Around the time we approached Lau for an Elevator Speech mix, Lau had just worked with friend and founder of the UK music blog, Put Me On It, to construct his "Last Night On Earth" compilation, a 29-track mix of what he would enjoy hearing on his "ascent away from earth". Rather than recreate another similar mix, Lau felt this mix was a good embodiment of his taste. The tracklist (below) and mix are provided courtesy of PMOI. It will likely take more than a few listens to fully fathom Lau's "Last Night On Earth" mix but we don't doubt it will incite unlimited replays. Support Lau and be sure to cop your own copy of The Mission in the format of your choice while they're still available.

Eric Lau’s Last Night On Earth [Mix #001]

Tracklist and Notes

I often get approached to compile mixes and have free reign to do whatever but this time I was given a theme, ‘Last Night On Earth’. I was like okaaay, this is a challenge. Many thoughts and images came through but I never really thought about death as being my last night on earth but more that I would be flying to another place somehow. Probably on some craft or I would suddenly have the ability to fly, either which way I can picture myself with my iPod and Sennheisers on. There isn’t any contemporary music in the mix apart from Dilla because I would like to think everyone would be leaving earth too! The selection is based on a combination of good memories and what I personally look for in music. This is what I would like to listen to on my ascent away from Earth, I hope you enjoy is as much I do!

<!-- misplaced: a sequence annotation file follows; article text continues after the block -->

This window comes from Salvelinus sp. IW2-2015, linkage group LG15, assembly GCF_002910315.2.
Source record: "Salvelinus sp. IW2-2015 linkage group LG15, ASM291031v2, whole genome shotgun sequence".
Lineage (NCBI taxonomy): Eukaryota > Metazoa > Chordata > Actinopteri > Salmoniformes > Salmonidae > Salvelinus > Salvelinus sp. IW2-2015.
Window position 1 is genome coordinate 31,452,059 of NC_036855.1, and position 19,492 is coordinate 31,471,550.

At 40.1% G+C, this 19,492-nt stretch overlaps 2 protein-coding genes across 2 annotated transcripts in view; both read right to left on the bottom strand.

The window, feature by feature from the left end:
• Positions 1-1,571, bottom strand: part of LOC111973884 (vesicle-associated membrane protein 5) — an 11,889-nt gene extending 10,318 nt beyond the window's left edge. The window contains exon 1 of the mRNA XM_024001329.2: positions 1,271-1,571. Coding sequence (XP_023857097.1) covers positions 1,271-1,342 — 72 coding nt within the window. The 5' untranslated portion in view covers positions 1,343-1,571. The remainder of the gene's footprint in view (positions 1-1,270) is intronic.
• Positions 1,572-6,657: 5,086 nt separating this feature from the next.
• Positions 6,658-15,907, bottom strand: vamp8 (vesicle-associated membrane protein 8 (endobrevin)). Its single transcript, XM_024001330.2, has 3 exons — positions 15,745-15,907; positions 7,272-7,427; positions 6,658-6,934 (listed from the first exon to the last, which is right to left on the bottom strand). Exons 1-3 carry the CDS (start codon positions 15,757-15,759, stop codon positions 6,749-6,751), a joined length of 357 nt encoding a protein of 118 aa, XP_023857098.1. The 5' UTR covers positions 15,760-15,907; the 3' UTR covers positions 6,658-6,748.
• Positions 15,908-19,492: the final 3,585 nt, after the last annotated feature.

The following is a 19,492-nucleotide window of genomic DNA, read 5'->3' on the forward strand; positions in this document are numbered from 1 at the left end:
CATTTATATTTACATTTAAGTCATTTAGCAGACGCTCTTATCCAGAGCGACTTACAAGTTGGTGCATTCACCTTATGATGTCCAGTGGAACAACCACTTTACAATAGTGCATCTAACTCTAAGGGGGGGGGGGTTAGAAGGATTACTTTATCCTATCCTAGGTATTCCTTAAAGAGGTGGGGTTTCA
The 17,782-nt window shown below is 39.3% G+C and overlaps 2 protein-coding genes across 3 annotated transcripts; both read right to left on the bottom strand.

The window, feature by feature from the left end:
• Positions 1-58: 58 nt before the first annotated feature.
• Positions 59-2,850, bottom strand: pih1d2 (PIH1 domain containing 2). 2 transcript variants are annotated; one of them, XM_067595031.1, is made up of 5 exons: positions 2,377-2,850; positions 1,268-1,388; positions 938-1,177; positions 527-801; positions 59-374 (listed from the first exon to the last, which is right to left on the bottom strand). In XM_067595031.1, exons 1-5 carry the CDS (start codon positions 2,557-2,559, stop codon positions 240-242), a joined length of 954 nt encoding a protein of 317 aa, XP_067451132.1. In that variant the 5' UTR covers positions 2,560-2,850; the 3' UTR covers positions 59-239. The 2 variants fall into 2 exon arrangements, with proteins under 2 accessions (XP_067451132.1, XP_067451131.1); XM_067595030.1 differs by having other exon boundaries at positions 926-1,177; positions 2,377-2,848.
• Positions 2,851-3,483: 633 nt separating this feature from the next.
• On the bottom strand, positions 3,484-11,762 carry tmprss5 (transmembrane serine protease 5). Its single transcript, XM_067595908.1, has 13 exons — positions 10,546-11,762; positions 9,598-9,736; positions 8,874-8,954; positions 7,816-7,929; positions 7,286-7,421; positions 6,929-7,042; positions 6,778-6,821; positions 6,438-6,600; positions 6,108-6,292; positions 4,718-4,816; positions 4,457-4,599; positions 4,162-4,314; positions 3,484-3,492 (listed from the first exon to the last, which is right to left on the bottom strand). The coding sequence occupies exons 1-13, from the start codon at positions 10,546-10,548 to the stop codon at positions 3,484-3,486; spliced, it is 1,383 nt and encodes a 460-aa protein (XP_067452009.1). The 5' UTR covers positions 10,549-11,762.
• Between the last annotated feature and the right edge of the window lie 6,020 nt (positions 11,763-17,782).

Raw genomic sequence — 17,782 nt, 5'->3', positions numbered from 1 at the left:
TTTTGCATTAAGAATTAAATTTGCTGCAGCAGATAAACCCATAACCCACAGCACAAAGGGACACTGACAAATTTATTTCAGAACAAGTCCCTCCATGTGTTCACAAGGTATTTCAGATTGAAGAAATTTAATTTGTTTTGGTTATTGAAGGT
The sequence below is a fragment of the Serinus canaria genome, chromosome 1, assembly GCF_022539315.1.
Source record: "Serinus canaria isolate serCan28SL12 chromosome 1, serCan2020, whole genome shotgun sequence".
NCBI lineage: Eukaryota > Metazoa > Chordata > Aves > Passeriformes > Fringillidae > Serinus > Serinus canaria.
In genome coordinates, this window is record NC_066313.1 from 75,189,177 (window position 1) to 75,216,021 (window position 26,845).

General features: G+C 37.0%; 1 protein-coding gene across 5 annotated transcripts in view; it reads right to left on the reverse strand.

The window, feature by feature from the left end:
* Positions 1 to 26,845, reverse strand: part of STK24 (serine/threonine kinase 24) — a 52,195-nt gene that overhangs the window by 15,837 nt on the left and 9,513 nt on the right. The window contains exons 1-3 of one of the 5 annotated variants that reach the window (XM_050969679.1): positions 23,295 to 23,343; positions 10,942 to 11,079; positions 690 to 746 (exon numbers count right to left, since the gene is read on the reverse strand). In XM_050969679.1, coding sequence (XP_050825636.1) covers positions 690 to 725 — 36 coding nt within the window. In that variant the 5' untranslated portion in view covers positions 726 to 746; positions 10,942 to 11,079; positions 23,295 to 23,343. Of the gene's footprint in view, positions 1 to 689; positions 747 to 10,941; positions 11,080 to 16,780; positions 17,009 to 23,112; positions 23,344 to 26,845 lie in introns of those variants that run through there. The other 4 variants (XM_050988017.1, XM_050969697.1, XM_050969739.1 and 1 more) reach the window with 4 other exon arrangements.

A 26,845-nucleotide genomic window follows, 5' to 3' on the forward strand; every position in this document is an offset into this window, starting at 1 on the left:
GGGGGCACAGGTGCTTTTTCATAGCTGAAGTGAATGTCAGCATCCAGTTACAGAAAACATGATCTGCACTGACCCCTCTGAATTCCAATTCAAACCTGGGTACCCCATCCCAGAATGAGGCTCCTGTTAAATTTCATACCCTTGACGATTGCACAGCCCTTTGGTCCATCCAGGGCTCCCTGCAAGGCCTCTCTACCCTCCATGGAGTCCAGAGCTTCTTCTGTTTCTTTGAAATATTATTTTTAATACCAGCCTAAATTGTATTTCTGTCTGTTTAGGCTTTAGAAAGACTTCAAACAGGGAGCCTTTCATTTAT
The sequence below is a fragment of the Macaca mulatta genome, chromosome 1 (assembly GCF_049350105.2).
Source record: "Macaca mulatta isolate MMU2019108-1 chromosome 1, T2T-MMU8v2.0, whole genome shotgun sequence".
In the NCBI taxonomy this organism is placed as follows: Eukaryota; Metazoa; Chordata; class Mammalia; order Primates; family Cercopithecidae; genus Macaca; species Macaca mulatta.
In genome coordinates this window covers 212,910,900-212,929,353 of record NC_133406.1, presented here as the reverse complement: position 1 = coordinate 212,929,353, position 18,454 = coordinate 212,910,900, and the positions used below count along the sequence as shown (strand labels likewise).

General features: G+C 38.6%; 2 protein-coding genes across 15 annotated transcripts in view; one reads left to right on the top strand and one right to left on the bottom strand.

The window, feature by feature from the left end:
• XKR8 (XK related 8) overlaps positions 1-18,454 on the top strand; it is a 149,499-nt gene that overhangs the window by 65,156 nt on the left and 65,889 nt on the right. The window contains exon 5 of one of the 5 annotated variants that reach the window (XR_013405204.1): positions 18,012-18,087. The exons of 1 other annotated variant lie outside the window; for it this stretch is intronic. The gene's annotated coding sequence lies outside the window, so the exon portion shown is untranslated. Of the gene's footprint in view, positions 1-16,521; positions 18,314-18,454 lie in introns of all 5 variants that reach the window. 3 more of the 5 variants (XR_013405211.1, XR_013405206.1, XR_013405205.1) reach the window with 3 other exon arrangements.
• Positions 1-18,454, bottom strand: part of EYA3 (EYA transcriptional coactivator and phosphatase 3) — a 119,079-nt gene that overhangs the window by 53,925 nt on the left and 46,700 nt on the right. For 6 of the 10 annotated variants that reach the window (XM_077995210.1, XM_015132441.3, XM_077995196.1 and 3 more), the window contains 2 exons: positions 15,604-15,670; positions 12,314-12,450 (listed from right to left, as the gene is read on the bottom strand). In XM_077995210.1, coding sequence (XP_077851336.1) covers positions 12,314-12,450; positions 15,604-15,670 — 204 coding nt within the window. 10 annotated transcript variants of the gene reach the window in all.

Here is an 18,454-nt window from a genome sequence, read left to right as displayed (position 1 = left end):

– Eric Lau

1. Hugh Hopper & Alan Gowen – Morning Order – Two Rainbows Daily (1980)

Just so calming, I like listening to it either very late at night or when I first wake up! Thought it would be a nice way to start. (Dilla also used it for Common ‘Nag Champa’ one of my favs too)

2. Truth is The Key – Tarika Blue – Tarika Blue (1977)

Lyrics are so on point, I love the message and definitely resonates with what I stand for. Musicianship is next level too, especially guitar and synth solos!

3. We The People Who Are Darker Than Blue – Curtis Mayfield – Curtis Mayfield Live (1973)

This was the first song I heard in my life that was inclusive of ‘Yellow’ people and it really touched me. I was like, wait, he’s actually talking to me too! I played a live video of this to some students of mine once and found out that the performance was in aid of the charity ‘Save The Children’. I had just released a project for ‘Save The Children’ and it really choked me up. Made me realize I was on the right path.

4. I think I’ll Call it Morning – Gil Scott Heron – Pieces of a Man (1971)